Fluid retention, hypertension and oedema have been reported in association with NSAID therapy. Patients taking antihypertensives with NSAIDs may have an impaired antihypertensive response.
Nurofen Plus should be administered with caution in patients with hypertension or fluid retention (see Section 4.3 Contraindications, Heart).

Dermatological.

Serious skin reactions, some of them fatal, including exfoliative dermatitis, Stevens-Johnson syndrome, and toxic epidermal necrolysis, have been reported very rarely in association with the use of NSAIDs (see Section 4.8 Adverse Effects (Undesirable Effects)). Patients appear to be at highest risk of these reactions early in the course of therapy, the onset of the reaction occurring in the majority of cases within the first month of treatment. Nurofen Plus use should be discontinued at the first appearance of skin rash, mucosal lesions, or any other sign of hypersensitivity.

CYP2D6 metabolism.

Nurofen Plus is contraindicated for use in patients who are CYP2D6 ultra-rapid metabolisers.
Codeine is metabolised by the liver enzyme CYP2D6 into morphine, its active metabolite. If a patient has a deficiency or is completely lacking this enzyme an adequate analgesic effect will not be obtained. However, if the patient is an extensive or ultra-rapid metabolizer there is an increased risk of developing side effects of opioid toxicity even at commonly prescribed doses. These patients convert codeine into morphine rapidly resulting in higher than expected serum morphine levels. General symptoms of opioid toxicity include confusion, somnolence, shallow breathing, small pupils, nausea, vomiting, constipation, and lack of appetite. In severe cases this may include symptoms of circulatory and respiratory depression, which may be life-threatening and very rarely fatal. Children are particularly susceptible due to their immature airway anatomy. Deaths have been reported in children with rapid metabolism who were given codeine for analgesia post adenotonsillectomy. Morphine can also be ingested by infants through breast milk, causing risk of respiratory depression to infants of rapid metaboliser mothers who take codeine.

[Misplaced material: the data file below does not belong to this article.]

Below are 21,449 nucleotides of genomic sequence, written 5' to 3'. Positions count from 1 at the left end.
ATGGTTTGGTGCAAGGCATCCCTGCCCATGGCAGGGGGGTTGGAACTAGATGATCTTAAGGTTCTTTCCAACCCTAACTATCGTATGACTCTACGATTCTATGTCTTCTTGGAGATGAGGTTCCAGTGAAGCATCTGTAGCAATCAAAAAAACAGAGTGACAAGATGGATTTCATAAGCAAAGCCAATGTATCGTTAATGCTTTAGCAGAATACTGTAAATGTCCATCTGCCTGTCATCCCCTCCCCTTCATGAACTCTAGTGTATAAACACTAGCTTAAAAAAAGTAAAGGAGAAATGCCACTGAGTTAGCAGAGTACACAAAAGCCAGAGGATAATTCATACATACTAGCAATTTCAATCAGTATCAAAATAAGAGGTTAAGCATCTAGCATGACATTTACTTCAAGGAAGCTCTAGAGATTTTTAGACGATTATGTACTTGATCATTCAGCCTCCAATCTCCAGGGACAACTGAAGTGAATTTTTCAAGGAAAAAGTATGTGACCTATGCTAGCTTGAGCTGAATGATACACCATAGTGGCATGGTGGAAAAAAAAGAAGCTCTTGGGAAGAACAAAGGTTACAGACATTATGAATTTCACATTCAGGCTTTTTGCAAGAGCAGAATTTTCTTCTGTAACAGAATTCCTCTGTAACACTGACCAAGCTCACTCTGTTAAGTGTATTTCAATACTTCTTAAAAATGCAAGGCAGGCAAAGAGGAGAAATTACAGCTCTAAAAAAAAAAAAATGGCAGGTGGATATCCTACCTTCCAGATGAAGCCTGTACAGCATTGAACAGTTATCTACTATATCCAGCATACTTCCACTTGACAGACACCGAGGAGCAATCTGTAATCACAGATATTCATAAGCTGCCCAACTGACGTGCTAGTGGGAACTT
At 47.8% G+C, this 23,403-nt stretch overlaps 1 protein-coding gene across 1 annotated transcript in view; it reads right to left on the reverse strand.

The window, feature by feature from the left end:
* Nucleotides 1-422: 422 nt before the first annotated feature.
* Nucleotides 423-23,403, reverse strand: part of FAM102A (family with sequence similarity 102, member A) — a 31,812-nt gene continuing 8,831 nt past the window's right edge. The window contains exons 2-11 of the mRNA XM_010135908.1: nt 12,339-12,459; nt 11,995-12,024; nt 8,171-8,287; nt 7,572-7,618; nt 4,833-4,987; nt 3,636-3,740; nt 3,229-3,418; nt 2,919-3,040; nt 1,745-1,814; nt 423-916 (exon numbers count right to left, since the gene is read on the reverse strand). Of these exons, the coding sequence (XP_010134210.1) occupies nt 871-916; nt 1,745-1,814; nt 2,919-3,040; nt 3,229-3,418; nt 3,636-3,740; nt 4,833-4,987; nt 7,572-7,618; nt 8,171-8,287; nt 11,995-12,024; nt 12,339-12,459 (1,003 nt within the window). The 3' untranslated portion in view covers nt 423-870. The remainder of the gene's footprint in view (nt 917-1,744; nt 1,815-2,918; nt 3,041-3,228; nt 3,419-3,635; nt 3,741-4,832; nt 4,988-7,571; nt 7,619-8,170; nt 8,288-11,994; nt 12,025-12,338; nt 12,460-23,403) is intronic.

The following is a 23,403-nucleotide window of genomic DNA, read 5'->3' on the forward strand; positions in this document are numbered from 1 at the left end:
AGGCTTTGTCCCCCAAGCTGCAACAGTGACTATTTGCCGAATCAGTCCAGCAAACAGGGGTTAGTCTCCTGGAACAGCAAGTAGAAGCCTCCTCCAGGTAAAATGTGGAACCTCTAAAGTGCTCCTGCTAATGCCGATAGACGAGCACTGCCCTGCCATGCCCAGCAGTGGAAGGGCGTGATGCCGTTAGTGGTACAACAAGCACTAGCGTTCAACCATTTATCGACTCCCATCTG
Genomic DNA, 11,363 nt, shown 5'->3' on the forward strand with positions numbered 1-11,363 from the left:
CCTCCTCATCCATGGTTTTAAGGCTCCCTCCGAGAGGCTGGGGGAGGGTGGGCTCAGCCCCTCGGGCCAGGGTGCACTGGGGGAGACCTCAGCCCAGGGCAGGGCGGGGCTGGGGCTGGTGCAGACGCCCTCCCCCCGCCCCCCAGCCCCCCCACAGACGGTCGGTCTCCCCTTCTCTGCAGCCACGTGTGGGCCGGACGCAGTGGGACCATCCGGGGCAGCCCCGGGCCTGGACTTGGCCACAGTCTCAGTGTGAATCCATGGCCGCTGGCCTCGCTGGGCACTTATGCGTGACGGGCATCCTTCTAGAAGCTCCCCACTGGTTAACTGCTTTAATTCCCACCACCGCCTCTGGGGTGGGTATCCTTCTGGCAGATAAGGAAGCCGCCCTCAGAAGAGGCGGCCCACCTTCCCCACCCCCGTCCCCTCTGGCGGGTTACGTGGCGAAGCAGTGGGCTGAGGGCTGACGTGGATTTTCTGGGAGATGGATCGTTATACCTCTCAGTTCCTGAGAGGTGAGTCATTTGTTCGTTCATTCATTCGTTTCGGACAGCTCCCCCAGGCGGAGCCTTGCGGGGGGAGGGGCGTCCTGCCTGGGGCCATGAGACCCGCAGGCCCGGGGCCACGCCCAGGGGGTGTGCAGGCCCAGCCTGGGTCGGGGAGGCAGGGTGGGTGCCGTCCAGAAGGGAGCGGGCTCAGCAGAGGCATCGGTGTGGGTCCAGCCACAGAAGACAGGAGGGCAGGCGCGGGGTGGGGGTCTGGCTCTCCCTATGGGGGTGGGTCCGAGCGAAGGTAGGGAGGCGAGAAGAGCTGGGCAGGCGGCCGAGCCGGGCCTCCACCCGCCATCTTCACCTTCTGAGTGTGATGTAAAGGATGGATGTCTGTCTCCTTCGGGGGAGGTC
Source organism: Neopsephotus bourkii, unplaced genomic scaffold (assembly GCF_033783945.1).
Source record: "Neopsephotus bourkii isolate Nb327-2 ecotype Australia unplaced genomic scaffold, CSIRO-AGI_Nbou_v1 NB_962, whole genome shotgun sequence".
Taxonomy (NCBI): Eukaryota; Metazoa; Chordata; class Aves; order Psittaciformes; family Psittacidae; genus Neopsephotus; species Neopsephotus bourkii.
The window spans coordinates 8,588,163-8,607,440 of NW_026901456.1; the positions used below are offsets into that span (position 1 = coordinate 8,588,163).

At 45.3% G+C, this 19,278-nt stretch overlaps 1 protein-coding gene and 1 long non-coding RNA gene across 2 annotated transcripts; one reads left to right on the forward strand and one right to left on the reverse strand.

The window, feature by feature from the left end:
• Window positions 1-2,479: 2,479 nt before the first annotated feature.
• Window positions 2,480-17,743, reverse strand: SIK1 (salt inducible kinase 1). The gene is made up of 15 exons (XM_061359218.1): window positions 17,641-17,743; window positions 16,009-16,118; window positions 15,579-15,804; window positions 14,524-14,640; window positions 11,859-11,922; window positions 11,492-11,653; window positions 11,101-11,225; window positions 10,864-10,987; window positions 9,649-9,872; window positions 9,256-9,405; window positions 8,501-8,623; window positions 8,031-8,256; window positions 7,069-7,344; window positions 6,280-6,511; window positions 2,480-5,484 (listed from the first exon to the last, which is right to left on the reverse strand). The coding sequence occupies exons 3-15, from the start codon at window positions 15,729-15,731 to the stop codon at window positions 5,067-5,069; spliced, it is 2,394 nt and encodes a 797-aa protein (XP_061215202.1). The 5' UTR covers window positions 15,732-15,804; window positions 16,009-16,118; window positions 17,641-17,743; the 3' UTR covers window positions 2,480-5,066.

The prevalence of codeine ultra-rapid metabolism by CYP2D6 in children is not known, but is assumed to be similar to that reported in adults. The prevalence of ultra-rapid metabolisers is estimated to be 1% in those of Chinese, Japanese and Hispanic descent, 3% in African Americans and 1%-10% in Caucasians. The highest prevalence (16%- 28%) occurs in North African, Ethiopian and Arab populations. Estimates of prevalence of ultra-rapid metabolisers in different populations are summarised in Table 1.